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Chris Haufe [9]C. Haufe [1]
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Profile: Chris Haufe (Case Western Reserve University)
  1. Chris Haufe (2014). It's a Process: Searching for Meaning Among the Microbes. [REVIEW] Metascience 23 (2):293-296.
    John Dupré has spent his career pushing against boundaries in biology and its philosophy. In the process of building a cottage industry out of disrupting what appeared to be fairly settled biological categories, Dupré managed to articulate an influential general metaphysics of science that was able to give us much of what we wanted from scientific realism while still remaining faithful to the heterodox duprévity of the “Disunity of Science” school. All the while, his work in these domains maintained a (...)
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  2. C. Haufe (2013). From Necessary Chances to Biological Laws. British Journal for the Philosophy of Science 64 (2):279-295.
    In this article, I propose a new way of thinking about natural necessity and a new way of thinking about biological laws. I suggest that much of the lack of progress in making a positive case for distinctively biological laws is that we’ve been looking for necessity in the wrong place. The trend has been to look for exceptionlessness at the level of the outcomes of biological processes and to build one’s claims about necessity off of that. However, as Beatty (...)
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  3. Chris Haufe (2013). The Evolved Apprentice: How Evolution Made Humans Unique, by Kim Sterelny. Australasian Journal of Philosophy 92 (2):1-4.
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  4. Chris Haufe (2013). The Evolved Apprentice: How Evolution Made Humans Unique, by Kim Sterelny: Cambridge, MA: MIT Press, 2012, Pp. 264, US $35 (Hardback). [REVIEW] Australasian Journal of Philosophy:1-4.
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  5. Chris Haufe (2013). Why Do Funding Agencies Favor Hypothesis Testing? Studies in History and Philosophy of Science Part A 44 (3):363-374.
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  6. Chris Haufe (2012). Darwin's Laws. Studies in History and Philosophy of Science Part C 43 (1):269-280.
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  7. Matthew H. Slater & Chris Haufe (2009). Where No Mind Has Gone Before: Exploring Laws in Distant and Lonely Worlds. International Studies in the Philosophy of Science 23 (3):265-276.
    Do the laws of nature supervene on ordinary, non-nomic matters of fact? Lange's criticism of Humean supervenience (HS) plays a key role in his account of natural laws. Though we are sympathetic to his account, we remain unconvinced by his criticism. We focus on his thought experiment involving a world containing nothing but a lone proton and argue that it does not cast sufficient doubt on HS. In addition, we express some concern about locating the lawmakers in an ontology of (...)
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  8. Matthew H. Slater & Chris Haufe (2009). Where No Mind has Gone Before. International Studies in the Philosophy of Science 23 (3):265-276.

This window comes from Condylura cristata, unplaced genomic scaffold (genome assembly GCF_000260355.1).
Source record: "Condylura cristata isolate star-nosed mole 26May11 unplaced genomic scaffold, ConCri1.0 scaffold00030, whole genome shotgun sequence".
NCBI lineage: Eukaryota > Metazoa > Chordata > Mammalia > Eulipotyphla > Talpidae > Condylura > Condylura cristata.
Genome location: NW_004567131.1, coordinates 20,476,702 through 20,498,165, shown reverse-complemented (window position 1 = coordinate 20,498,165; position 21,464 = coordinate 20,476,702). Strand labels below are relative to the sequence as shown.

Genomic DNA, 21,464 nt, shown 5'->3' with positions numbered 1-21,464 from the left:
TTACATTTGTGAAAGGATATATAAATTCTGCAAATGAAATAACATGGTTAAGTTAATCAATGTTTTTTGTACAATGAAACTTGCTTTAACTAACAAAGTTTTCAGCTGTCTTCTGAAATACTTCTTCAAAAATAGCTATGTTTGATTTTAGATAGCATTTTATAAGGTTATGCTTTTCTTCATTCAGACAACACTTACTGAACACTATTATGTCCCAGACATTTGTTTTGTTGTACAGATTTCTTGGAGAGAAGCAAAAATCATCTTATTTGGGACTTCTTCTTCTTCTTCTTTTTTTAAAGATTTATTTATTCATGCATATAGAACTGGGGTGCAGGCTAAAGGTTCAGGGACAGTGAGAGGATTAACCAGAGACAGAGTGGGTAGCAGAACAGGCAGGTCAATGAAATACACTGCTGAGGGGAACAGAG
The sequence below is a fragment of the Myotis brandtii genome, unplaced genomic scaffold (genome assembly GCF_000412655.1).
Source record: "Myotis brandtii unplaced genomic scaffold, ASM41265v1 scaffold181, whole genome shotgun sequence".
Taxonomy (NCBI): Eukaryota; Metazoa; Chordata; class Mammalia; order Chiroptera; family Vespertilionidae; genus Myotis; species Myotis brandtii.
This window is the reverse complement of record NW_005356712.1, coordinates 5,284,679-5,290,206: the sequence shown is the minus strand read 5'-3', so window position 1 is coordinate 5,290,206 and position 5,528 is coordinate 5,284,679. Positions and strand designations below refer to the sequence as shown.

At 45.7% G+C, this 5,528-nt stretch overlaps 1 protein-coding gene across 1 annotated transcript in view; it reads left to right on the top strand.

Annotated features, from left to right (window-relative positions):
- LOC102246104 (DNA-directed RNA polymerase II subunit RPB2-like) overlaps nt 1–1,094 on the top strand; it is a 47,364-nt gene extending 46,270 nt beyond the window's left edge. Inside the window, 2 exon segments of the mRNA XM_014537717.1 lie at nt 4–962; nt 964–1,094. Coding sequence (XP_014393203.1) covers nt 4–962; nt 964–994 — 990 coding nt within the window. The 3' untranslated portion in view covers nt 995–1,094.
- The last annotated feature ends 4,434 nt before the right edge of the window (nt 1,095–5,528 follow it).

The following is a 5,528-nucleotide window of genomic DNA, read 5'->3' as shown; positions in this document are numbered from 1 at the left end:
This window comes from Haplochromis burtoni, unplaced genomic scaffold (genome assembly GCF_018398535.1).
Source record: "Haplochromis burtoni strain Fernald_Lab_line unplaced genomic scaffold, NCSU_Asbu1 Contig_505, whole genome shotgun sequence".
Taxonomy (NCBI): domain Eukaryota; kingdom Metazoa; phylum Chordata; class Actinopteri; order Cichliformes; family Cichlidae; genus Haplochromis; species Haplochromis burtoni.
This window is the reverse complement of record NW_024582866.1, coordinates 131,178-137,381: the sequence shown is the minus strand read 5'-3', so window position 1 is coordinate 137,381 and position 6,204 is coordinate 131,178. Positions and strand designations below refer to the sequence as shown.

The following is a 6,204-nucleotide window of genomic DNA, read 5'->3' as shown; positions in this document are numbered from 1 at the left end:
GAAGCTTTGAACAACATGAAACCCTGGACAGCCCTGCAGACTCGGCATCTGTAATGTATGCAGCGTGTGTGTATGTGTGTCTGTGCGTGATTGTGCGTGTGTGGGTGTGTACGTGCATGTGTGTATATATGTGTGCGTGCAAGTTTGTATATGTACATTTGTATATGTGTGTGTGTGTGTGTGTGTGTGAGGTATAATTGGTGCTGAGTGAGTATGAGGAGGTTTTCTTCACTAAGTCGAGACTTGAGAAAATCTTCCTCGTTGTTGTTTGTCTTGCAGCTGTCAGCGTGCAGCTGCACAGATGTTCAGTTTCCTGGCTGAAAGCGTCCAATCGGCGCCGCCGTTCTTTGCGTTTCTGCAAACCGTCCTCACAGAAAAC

Do the laws of nature supervene on ordinary, non-nomic matters of fact? Lange's criticism of Humean supervenience (HS) plays a key role in his account of natural laws. Though we are sympathetic to his account, we remain unconvinced by his criticism. We focus on his thought experiment involving a world containing nothing but a lone proton and argue that it does not cast sufficient doubt on HS. In addition, we express some concern about locating the lawmakers in an ontology of (...)
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  9. Chris Haufe (2008). Perverse Engineering. Philosophy of Science 75 (4):437-446.
    Evolutionary psychologists, among others, have used a method called “reverse engineering” to uncover ( a ) whether a trait was selected for, and ( b ) if so, why that trait was selected for. In this paper I argue that reverse engineering cannot deliver on either ( a ) or ( b ), and tends to pervert, rather than enhance, our knowledge of natural history. In particular, I expose as false a fundamental assumption of reverse engineering—namely, that all traits selected (...)
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  10. Chris Haufe (2008). Sexual Selection and Mate Choice in Evolutionary Psychology. Biology and Philosophy 23 (1):115-128.
    The importance of mate choice and sexual selection has been emphasized by the majority of evolutionary psychologists. This paper assesses three cases of work on mate choice and sexual selection in evolutionary psychology: David Buss on cross-cultural human mate preferences, Randy Thornhill and Steve Gangestad on the link between mate preferences and fluctuating asymmetry, and Geoffrey Miller on the role of Fisher’s runaway process in human evolution. A mixture of conceptual and empirical problems in each case highlights the general weakness (...)
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